We are very excited to sight land as we motor at our top constant speed (22,000 revs) along the south coast of Sri Lanka with all its beautiful beaches hoping to reach Galle in daylight. We arrive outside Galle harbour just on dusk.
There is just enough light to see the small dark naval boat pull up alongside Free Spirit. We can see the outline of 3 crew and 2 large machine guns. Apparently, Phil has to talk them into allowing us to anchor just outside the harbour for the night rather than just motoring about further out to sea dodging fishing boats until morning. After such a long trip this would be exhausting and very taxing. It is part of the heavy security here because of the problems with the Tamils that no boats can enter the harbour after 5p.m.
The setting here is lovely by a small beach and with a large very imposing well-lit white Buddhist temple above.
We have a very welcome hot shower on Free Spirit and a celebratory drink with Phil and Robbie on reaching this destination successfully. Robbie and Phil had a couple of issues which could have been disastrous (smoke in the engine room caused by a malfunctioning O-ring, letting diesel escape, and then flooding in the engine room caused by cleaning material blocking a valve put there by an over enthusiastic cleaner in Phuket). Thank goodness (again!) for Phil’s mechanical prowess.
We have an appointment at 8.30a.m. with customs. Three armed men come aboard the boat to check our papers etc. and one searches the boat. They found arms hidden on a vessel last week. These men stay on board with us as we enter the harbour and then are picked up to go on their boat with the 2 machine guns. After some manoeuvring we are finally tied up safely in this naval port with high security. We have to check in and out every time we exit and enter here.
Sadly, a local fisherman was shot by German sailors last week, who claimed the fisherman was trying to board their boat. The court believed the evidence and he was cleared of the shooting but given a hefty fine in relation to using the arms.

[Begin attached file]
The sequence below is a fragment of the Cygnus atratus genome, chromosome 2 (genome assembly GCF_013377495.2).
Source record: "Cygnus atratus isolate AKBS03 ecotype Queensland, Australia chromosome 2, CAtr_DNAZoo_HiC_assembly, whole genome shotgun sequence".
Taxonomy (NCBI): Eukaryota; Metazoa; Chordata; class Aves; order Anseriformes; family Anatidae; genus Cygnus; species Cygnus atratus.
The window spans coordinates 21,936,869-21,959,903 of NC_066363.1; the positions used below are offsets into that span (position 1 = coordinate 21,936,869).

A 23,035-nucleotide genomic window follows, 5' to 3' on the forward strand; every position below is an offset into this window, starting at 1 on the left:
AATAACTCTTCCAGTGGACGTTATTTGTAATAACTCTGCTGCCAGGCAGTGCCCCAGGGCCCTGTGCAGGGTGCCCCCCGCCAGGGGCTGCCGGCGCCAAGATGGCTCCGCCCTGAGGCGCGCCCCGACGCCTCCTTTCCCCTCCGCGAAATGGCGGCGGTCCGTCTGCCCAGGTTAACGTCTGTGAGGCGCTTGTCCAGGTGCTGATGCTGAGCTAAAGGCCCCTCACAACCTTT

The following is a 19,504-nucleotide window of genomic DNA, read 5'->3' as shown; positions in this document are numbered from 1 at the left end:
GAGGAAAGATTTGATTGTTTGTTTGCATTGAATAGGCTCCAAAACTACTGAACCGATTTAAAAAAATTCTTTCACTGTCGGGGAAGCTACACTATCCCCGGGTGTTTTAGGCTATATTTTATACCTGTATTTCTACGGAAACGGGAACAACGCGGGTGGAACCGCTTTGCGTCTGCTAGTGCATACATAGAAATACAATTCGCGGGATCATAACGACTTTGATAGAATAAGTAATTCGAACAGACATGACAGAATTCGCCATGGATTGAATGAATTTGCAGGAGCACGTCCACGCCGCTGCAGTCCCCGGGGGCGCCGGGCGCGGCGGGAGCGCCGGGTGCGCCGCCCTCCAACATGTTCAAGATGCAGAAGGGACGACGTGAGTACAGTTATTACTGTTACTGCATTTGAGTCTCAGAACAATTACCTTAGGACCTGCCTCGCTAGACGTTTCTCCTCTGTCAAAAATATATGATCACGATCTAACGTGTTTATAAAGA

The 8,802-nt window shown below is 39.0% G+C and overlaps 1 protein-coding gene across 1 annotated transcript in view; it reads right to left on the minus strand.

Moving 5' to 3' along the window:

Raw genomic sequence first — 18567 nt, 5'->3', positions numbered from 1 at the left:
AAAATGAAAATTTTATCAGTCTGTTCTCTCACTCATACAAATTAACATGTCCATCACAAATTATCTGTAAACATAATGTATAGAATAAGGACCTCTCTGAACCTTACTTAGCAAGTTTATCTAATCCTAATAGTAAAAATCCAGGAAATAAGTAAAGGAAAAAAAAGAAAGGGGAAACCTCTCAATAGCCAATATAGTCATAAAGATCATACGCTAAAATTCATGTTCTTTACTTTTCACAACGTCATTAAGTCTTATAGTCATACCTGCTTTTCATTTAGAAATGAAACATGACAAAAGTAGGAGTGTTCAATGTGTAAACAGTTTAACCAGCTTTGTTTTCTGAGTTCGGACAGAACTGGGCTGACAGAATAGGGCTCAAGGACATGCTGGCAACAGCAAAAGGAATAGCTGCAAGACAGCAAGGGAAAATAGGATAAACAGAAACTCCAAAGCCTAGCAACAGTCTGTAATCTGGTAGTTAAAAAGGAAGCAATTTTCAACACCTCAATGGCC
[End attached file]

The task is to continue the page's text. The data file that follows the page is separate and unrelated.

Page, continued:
We so enjoy stepping ashore and walking up the hill to a grand old colonial-style hotel, the Dossinburg, for lunch, looking over the port. The waiters are still very formal here wearing their white shirts and black bow ties, which looks very striking against their dark skin.
After this very relaxing lunch, back on Impulsive, Ross discovers it is snapped off wires from corrosion that has caused the malfunctioning water pump. With Phil’s electrical expertise they get it working again which is wonderful- we now have water again, and it probably has saved us many hassles trying to repair or replace it here.
We agree to meet with the sail-maker, Padmini, at 4 p.m. She is able to repair the sail, and can also supply us with flags for all the countries we plan to visit (it is courtesy to fly the host country’s flag while you are there.) These are made for only $2.50 each, and it took me hours to make and paint the flags we have already used. Padmini is a lovely women, and so elegant in her sari. We chat for a long time, especially about the effects of the tsunami on her family, and the poor economy.
We spend the early evening in an auto rickshaw (tuk tuk), being taken to different places we would find difficult to find. Being driven in one of these is great fun, seeing local scenes and dodging in and out of traffic (and occasionally cows). These small vehicles manoeuvre well but to drive in this traffic is definitely a skill.